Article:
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I wrote some code which compares numbers of all datatypes with each other. The standard Comparer which is implemented by every number Type only compares numbers of the same type.

I cast to decimal because this is the largest possible number type and should cover everything.

  1. What do you think about the code?
  2. Is there any room for improvement?
  3. How can I handle NaN the best way?
  4. Do you think BigInt and Real numbers should be a part of it?

public class UniversalNumberComparer: IComparer
{
    public int Compare(object x, object y)
    {
        if(!IsNumber(x) || !IsNumber(y))
            throw new InvalidOperationException();

        if(x == null) 
        {
            return y == null
                ? 0
                : -1;
        }
        else
        {
            if(y == null)
                return 1;
        }

        return Decimal.Compare(Convert.ToDecimal(x), Convert.ToDecimal(y));
    }

    private bool IsNumber(object value)
    {
        if(value is sbyte || value is sbyte?)
            return true;
        if(value is byte || value is byte?)
            return true;
        if(value is short || value is short?)
            return true;
        if(value is ushort || value is ushort?)
            return true;
        if(value is int || value is int?)
            return true;
        if(value is uint || value is uint?)
            return true;
        if(value is long || value is long?)
            return true;
        if(value is ulong || value is ulong?)
            return true;
        if(value is float || value is float?)
            return true;
        if(value is double || value is double?)
            return true;
        if(value is decimal || value is decimal?)
            return true;
        return false;
    }
}
share|improve this question
    
Have you even tried your code? It won't work unless both values are decimal. Also, what about BigInteger? –  svick Mar 4 '13 at 16:03
5  
Where do you see yourself needing this object? Generally, you should be comparing two numbers of the same type. Exceptions to this rule should be few enough that you should handle (and comment) it where needed rather than coming up with a general-purpose class. Needing to create a general-purpose class to compare separate number types, particularly in a type-unsafe manner reeks of code smells elsewhere. –  Dan Lyons Mar 4 '13 at 18:50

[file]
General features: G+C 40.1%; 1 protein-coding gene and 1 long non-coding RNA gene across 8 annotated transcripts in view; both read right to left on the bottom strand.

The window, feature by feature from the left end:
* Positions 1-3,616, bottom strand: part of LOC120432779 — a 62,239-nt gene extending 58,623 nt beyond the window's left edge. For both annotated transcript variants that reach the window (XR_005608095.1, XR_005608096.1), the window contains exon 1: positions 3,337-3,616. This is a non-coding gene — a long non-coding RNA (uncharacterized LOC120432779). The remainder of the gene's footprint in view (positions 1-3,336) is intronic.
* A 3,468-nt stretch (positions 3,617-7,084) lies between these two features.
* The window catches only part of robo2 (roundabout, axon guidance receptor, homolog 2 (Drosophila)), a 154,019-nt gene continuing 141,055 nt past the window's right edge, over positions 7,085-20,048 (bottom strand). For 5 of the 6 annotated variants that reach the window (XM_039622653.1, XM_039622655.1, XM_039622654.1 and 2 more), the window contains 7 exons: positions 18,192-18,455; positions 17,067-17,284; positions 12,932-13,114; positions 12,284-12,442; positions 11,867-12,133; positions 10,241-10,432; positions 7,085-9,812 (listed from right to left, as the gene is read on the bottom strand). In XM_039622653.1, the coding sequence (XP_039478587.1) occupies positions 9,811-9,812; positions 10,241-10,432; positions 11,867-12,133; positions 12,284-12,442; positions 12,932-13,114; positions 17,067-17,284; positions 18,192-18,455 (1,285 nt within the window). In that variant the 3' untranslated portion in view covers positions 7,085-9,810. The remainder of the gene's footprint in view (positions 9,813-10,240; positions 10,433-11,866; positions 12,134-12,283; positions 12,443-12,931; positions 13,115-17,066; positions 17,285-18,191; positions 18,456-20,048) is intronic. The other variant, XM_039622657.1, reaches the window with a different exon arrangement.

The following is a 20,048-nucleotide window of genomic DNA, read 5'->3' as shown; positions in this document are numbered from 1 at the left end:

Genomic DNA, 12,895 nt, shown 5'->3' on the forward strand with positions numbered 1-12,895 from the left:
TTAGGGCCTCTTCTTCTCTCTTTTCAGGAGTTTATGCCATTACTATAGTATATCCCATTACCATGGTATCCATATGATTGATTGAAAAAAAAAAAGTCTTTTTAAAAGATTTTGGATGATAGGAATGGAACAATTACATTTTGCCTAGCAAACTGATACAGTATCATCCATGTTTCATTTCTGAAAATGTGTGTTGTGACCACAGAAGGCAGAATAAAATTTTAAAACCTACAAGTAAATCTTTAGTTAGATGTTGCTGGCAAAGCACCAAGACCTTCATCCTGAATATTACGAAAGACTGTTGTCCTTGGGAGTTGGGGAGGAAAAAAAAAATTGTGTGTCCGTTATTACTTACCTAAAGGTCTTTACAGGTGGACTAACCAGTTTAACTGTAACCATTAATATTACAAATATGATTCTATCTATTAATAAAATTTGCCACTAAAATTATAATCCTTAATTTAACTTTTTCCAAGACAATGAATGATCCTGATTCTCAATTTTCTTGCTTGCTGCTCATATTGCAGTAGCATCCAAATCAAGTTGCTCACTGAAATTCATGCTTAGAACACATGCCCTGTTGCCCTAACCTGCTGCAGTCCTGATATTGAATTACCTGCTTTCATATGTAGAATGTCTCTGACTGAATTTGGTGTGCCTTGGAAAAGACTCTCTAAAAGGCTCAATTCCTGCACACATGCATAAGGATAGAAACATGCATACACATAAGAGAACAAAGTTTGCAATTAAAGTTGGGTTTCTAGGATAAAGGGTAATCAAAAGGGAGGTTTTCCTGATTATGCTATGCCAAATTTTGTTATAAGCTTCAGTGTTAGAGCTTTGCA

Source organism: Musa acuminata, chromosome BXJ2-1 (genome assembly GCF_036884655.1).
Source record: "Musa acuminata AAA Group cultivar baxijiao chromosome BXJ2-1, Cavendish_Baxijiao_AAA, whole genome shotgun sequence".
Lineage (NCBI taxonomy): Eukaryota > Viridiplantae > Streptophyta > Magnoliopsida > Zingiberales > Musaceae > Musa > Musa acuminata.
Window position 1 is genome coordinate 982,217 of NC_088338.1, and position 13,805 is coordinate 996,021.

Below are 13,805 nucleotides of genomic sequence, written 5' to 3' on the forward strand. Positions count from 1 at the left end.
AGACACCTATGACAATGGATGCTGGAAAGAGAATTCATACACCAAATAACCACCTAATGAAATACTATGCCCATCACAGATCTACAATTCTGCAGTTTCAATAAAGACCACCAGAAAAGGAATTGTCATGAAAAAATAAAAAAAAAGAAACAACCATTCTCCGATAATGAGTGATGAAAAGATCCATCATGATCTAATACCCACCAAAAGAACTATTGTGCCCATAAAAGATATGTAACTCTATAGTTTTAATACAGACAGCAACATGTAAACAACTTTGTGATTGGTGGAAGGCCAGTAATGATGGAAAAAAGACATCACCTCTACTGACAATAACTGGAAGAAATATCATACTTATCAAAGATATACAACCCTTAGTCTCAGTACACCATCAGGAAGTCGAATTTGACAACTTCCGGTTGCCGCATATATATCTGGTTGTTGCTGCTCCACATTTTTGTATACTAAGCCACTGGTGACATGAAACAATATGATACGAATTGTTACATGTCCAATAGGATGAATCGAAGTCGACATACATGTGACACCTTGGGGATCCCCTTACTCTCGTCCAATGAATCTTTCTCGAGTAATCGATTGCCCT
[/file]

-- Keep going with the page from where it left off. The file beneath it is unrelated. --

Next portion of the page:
1  
Determine if type is numeric should be very helpful –  radarbob Mar 4 '13 at 20:38
1  
@DanLyons The point is to have a comparer for a generic list<object> which orders the content by the values of the numbers. And... in an Assert Helper class wich test if a number value is in between 2 other values without knowing the type and without writing tons of overloads and generics make no much sense here either –  rudimenter Mar 5 '13 at 13:54
1  
Whenever you write code, there should be a reason to do it. Treating the code as good or bad, or considering possible improvements only makes sense if there's context of problem you're trying to solve. If there's not problem your code solves, it's just useless. –  loki2302 Mar 7 '13 at 19:14

4 Answers 4

As for your question about NaN: this is also a situation where conversion to decimal is likely to be problematic. Assuming that you resolve that problem, the question then is what to do about it in the comparison.

It depends on the goals of your comparison. The semantics of NaN are "this thing isn't even a number, so asking which one is bigger is a nonsensical question", and therefore any operation on NaN is false. That means that NaN is not greater than any number, not smaller than any number and not equal to any number, including itself. If that's acceptable for your comparison purposes then that's the semantics you should implement.

Those semantics are not acceptable for sorting. If the comparison is being used in a comparison sort then the comparison is required to produce a total consistent order. It must be reflexive -- every number must equal itself. It must be antisymmetric -- if a < b is true then b < a must be false. And it must be transitive -- if a < b is true and b < c is true then a < c must be true. The usual way to deal with NaNs is to say that all NaNs are equal to each other -- achieving reflexivity, and that all NaNs are smaller than every non-NaN -- achieving antisymmetry and transitivity.